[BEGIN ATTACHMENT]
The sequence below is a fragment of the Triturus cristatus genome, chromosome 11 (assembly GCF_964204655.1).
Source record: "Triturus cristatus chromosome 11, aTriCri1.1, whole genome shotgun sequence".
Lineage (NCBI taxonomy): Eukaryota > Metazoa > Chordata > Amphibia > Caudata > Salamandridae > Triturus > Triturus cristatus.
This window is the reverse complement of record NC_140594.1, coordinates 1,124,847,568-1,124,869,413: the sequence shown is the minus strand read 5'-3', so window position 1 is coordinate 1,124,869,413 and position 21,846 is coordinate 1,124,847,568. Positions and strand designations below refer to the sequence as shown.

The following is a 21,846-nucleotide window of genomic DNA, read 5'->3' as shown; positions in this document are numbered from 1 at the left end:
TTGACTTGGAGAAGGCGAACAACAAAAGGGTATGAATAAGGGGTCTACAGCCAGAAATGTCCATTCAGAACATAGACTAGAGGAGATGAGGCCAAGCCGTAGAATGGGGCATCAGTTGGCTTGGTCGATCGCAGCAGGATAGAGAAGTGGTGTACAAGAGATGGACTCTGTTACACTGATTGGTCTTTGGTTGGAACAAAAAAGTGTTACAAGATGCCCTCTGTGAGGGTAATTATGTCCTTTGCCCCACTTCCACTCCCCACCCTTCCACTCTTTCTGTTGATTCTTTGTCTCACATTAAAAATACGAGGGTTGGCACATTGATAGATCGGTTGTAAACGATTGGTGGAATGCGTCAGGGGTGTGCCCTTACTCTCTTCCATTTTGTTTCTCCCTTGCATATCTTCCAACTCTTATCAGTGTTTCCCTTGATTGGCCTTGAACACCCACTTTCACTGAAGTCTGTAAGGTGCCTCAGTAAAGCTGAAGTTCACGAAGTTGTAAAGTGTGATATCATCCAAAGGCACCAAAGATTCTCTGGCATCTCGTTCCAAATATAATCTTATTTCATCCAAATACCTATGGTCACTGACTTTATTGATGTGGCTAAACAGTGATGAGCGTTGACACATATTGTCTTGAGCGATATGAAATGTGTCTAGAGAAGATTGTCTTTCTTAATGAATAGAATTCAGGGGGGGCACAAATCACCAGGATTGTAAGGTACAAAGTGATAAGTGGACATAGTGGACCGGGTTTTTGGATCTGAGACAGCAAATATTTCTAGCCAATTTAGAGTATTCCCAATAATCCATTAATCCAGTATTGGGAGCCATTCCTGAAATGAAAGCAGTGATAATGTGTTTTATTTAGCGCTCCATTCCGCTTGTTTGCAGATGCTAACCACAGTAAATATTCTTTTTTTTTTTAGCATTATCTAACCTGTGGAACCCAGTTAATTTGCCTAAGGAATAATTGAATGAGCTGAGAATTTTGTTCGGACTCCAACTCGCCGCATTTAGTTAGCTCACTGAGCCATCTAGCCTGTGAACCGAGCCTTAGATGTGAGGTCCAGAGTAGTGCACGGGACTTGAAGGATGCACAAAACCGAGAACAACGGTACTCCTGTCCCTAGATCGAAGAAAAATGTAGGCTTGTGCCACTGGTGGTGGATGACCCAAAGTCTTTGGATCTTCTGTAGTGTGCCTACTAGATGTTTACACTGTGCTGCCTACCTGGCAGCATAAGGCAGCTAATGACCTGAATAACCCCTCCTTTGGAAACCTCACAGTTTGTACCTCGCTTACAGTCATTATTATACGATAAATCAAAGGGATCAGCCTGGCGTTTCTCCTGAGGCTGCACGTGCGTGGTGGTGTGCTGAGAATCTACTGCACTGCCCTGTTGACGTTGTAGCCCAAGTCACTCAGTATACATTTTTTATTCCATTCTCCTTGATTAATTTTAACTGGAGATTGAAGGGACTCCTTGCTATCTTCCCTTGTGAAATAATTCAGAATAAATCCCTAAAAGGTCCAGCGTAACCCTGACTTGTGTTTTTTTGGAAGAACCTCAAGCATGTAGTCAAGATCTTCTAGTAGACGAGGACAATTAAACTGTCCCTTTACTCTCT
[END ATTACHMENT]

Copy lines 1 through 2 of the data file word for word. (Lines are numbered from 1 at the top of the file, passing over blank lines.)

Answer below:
The sequence below is a fragment of the Triturus cristatus genome, chromosome 11 (assembly GCF_964204655.1).
Source record: "Triturus cristatus chromosome 11, aTriCri1.1, whole genome shotgun sequence".